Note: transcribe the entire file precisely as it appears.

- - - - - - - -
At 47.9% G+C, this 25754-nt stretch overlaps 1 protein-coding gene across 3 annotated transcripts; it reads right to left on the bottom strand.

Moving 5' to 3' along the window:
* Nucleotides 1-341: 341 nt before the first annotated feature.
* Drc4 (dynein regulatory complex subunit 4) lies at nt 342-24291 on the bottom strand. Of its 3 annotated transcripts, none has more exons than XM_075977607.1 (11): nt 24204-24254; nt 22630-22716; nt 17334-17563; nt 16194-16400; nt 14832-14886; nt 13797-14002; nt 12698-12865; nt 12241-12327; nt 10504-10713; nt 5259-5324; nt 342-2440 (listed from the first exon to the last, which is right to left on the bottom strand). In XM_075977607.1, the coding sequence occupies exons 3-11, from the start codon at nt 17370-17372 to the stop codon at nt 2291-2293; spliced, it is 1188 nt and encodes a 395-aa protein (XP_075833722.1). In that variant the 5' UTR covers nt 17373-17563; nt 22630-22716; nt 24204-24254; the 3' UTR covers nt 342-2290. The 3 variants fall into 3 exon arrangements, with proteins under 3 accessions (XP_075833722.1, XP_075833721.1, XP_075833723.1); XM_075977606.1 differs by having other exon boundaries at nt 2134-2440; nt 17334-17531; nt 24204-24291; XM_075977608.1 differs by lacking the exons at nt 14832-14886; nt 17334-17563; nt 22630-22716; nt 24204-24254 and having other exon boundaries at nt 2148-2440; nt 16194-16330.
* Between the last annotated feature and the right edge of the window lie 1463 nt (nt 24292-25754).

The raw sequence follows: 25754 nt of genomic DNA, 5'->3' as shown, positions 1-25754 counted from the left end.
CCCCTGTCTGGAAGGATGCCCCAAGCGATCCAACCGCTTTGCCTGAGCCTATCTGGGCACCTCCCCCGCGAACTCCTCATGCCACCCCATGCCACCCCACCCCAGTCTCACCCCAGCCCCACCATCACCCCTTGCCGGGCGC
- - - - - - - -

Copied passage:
At 47.9% G+C, this 25754-nt stretch overlaps 1 protein-coding gene across 3 annotated transcripts; it reads right to left on the bottom strand.

Moving 5' to 3' along the window:
* Nucleotides 1-341: 341 nt before the first annotated feature.
* Drc4 (dynein regulatory complex subunit 4) lies at nt 342-24291 on the bottom strand. Of its 3 annotated transcripts, none has more exons than XM_075977607.1 (11): nt 24204-24254; nt 22630-22716; nt 17334-17563; nt 16194-16400; nt 14832-14886; nt 13797-14002; nt 12698-12865; nt 12241-12327; nt 10504-10713; nt 5259-5324; nt 342-2440 (listed from the first exon to the last, which is right to left on the bottom strand). In XM_075977607.1, the coding sequence occupies exons 3-11, from the start codon at nt 17370-17372 to the stop codon at nt 2291-2293; spliced, it is 1188 nt and encodes a 395-aa protein (XP_075833722.1). In that variant the 5' UTR covers nt 17373-17563; nt 22630-22716; nt 24204-24254; the 3' UTR covers nt 342-2290. The 3 variants fall into 3 exon arrangements, with proteins under 3 accessions (XP_075833722.1, XP_075833721.1, XP_075833723.1); XM_075977606.1 differs by having other exon boundaries at nt 2134-2440; nt 17334-17531; nt 24204-24291; XM_075977608.1 differs by lacking the exons at nt 14832-14886; nt 17334-17563; nt 22630-22716; nt 24204-24254 and having other exon boundaries at nt 2148-2440; nt 16194-16330.
* Between the last annotated feature and the right edge of the window lie 1463 nt (nt 24292-25754).

The raw sequence follows: 25754 nt of genomic DNA, 5'->3' as shown, positions 1-25754 counted from the left end.
CCCCTGTCTGGAAGGATGCCCCAAGCGATCCAACCGCTTTGCCTGAGCCTATCTGGGCACCTCCCCCGCGAACTCCTCATGCCACCCCATGCCACCCCACCCCAGTCTCACCCCAGCCCCACCATCACCCCTTGCCGGGCGC